Why use a dedicated log viewer?

You can probably view your logs already. Click on the file, and it automatically opens up in Notepad.

This will seem like a fine process at first. If you are working with a simpler program, it may even be kind of manageable. But it’s the equivalent of watching a film on an airplane over a person’s shoulder. It should be an option for when you have no other options, yet it’s the first tool many use to view a log! If you are running a computer that can connect to the internet, there are other options, and they’re worth investigating.

Let’s start with Notepad ++. It’s a highly customizable text editor that blows Notepad out of the water with its feature set. It can even have some of a dedicated log viewer’s functionality and features with the right plugins. But it struggles to have the same convenience.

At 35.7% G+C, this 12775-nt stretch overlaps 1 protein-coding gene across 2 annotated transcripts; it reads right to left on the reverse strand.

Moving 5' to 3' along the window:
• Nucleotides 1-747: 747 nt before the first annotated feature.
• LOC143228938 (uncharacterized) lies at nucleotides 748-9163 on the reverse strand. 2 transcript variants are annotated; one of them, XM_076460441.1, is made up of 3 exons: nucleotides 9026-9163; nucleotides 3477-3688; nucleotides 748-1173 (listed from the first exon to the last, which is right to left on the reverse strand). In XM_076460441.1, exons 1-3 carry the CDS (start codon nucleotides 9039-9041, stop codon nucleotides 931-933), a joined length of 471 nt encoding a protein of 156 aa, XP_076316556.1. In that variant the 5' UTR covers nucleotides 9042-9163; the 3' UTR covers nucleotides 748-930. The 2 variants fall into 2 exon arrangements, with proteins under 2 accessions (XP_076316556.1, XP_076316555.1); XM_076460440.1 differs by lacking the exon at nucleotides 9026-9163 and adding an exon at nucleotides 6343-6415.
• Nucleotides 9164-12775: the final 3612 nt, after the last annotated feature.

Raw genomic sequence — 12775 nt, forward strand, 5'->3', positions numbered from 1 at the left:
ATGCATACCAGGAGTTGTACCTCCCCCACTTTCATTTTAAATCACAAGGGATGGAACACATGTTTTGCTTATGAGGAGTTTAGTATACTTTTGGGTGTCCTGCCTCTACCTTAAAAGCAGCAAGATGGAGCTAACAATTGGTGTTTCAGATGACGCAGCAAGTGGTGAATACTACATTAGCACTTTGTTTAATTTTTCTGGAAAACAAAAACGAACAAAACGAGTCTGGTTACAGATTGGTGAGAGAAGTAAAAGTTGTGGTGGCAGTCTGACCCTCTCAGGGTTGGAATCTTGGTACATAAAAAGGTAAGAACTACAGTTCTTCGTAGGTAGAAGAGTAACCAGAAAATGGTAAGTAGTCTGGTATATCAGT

It’s not the fault of Notepad ++, but of targeting text editors as the log viewer in general. It’s an issue that caught my eye when testing out live logging options with Serilog. While I didn’t use any text editors for the sake of that article, I did look extensively at the Serilog Expressions Library, a very detailed and powerful text formatting library designed to make reading text files easier. It was more than capable of making readable, detailed logs, even with standard Notepad. After spending some time configuring log outputs, I was impressed with the library and love that it’s an available option.

Yet, it’s not the kind of thing I want to use for every project. I didn’t love dedicating so much application code to formatting logs when the visualization can be done by the log viewer itself instead. It’s great that I can format my logging through the application, but if I have the option to use a log viewer that doesn’t require formatting, why not use it? By letting the log viewer do the heavy lifting, I can simplify my application. In my opinion, a good trade-off.